Conventional audio CDs record sound with substantially greater dynamic range and fidelity than was possible on long playing (LP) vinyl disks. However, multimedia CD-ROMs that include recorded music and other sound recordings can provide a more complete entertainment experience for those who have the appropriate computer system and hardware to access the data stored thereon. Music publishers, becoming aware of the potential of the CD-ROM multimedia format, are now releasing recorded music on both CD-ROM and corresponding audio CD versions. However, the CD-ROM releases also include other material, such as interviews with the artists, lyrics, and video clips showing the artists performing the music. Because the CD-ROM versions are thus much richer in content, they can command a higher price. There is a drawback to purchasing the CD-ROM version, since a multimedia computer is required to play the audio tracks recorded on a conventional CD-ROM.
After initially enjoying the multimedia components of such a release, a typical purchaser will most likely want to be able to just play the audio portion on a conventional CD player, or to play the audio tracks on the CD player of a car or on a portable CD player. Those options are not available with conventional CD-ROMs. Clearly, it would be preferable to record music on the audio tracks of a CD-ROM in a format that can also be played on an audio CD player.
To provide universal access to the audio recorded on a CD-ROM, a new technique must be used for sequencing or synchronizing the other data stored on the CD-ROM with the audio data. Timing marks embedded in the audio data cannot be used for the reasons noted above. An economical solution to this problem does not exist in the prior art. Any solution to this problem must permit other data to be resynchronized with the audio data, if synchronization is lost. The present invention addresses both of these issues.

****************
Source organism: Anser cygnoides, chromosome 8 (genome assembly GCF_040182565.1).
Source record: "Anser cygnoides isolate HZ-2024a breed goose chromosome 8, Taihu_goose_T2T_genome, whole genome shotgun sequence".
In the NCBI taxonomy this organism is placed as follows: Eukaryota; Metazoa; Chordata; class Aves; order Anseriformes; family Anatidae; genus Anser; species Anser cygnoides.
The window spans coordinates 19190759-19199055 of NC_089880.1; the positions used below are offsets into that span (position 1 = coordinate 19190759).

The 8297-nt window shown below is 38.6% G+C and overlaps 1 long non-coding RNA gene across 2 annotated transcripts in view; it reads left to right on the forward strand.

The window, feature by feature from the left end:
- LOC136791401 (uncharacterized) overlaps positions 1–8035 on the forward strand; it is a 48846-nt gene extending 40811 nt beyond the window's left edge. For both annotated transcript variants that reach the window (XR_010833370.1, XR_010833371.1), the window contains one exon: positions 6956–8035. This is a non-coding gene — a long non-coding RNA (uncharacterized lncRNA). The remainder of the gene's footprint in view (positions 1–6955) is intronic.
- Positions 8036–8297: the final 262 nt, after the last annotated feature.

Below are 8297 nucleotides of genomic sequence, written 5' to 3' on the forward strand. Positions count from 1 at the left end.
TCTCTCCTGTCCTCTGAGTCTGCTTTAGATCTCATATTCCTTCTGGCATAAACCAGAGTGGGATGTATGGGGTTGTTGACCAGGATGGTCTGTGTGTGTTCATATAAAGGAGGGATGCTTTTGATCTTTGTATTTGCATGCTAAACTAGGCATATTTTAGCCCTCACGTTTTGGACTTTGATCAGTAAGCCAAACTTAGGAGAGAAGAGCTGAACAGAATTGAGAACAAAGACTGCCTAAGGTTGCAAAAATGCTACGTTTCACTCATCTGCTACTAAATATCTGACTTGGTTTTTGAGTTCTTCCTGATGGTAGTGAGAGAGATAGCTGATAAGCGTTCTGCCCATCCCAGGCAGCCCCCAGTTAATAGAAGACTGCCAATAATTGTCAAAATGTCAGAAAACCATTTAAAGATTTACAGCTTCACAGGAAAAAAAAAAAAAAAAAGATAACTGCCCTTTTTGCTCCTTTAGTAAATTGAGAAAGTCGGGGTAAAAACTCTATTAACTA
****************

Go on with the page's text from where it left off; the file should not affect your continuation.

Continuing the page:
In accordance with the present invention, a method is defined for storing a first data stream and a second data stream, enabling their synchronized playback from a storage medium. The method includes the steps of storing the first and the second streams of data on the storage medium. The second stream of data is stored on the storage medium separate from the first stream of data and comprises timing data that specify a plurality of temporal pairs. Each temporal pair includes a command associated with a position in the first stream of data. The temporal pairs are used to sequence the second stream of data with the first stream of data, so that the first and the second streams of data are synchronized.
Preferably, the first stream of data defines an audio signal, and the second stream of data controls non-audio elements of a multimedia work that are to be executed in synchronization with the audio signal. In addition, the storage medium preferably comprises a CD-ROM. The first stream of data is formatted on the CD-ROM so that the data are playable on a conventional audio CD player. Each position within the first data stream is specified by a track, a time, and a frame.